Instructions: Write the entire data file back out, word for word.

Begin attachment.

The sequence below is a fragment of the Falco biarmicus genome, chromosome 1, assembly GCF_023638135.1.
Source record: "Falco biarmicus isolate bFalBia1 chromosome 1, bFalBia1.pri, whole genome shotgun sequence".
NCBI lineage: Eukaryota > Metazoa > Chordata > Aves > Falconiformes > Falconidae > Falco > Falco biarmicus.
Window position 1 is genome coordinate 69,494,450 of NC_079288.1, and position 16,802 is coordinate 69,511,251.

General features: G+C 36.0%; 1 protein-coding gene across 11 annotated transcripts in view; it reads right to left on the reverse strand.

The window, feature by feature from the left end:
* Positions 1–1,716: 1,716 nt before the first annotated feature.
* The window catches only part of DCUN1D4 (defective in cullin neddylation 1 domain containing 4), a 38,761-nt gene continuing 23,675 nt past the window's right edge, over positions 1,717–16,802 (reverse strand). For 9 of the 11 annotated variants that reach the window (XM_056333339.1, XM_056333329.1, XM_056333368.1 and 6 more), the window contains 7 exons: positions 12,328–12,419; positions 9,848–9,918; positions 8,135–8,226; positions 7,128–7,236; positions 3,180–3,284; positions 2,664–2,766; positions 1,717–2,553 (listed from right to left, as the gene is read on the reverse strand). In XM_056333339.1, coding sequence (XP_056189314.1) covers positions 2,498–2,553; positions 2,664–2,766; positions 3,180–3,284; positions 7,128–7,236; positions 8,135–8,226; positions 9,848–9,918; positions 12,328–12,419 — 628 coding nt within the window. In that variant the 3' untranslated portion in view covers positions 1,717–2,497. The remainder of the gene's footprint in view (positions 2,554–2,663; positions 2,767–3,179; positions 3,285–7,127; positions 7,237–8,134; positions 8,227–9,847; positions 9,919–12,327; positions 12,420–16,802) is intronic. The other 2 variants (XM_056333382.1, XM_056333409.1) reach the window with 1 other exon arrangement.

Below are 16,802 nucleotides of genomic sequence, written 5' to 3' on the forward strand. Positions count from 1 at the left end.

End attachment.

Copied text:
The sequence below is a fragment of the Falco biarmicus genome, chromosome 1, assembly GCF_023638135.1.
Source record: "Falco biarmicus isolate bFalBia1 chromosome 1, bFalBia1.pri, whole genome shotgun sequence".
NCBI lineage: Eukaryota > Metazoa > Chordata > Aves > Falconiformes > Falconidae > Falco > Falco biarmicus.
Window position 1 is genome coordinate 69,494,450 of NC_079288.1, and position 16,802 is coordinate 69,511,251.

General features: G+C 36.0%; 1 protein-coding gene across 11 annotated transcripts in view; it reads right to left on the reverse strand.

The window, feature by feature from the left end:
* Positions 1–1,716: 1,716 nt before the first annotated feature.
* The window catches only part of DCUN1D4 (defective in cullin neddylation 1 domain containing 4), a 38,761-nt gene continuing 23,675 nt past the window's right edge, over positions 1,717–16,802 (reverse strand). For 9 of the 11 annotated variants that reach the window (XM_056333339.1, XM_056333329.1, XM_056333368.1 and 6 more), the window contains 7 exons: positions 12,328–12,419; positions 9,848–9,918; positions 8,135–8,226; positions 7,128–7,236; positions 3,180–3,284; positions 2,664–2,766; positions 1,717–2,553 (listed from right to left, as the gene is read on the reverse strand). In XM_056333339.1, coding sequence (XP_056189314.1) covers positions 2,498–2,553; positions 2,664–2,766; positions 3,180–3,284; positions 7,128–7,236; positions 8,135–8,226; positions 9,848–9,918; positions 12,328–12,419 — 628 coding nt within the window. In that variant the 3' untranslated portion in view covers positions 1,717–2,497. The remainder of the gene's footprint in view (positions 2,554–2,663; positions 2,767–3,179; positions 3,285–7,127; positions 7,237–8,134; positions 8,227–9,847; positions 9,919–12,327; positions 12,420–16,802) is intronic. The other 2 variants (XM_056333382.1, XM_056333409.1) reach the window with 1 other exon arrangement.

Below are 16,802 nucleotides of genomic sequence, written 5' to 3' on the forward strand. Positions count from 1 at the left end.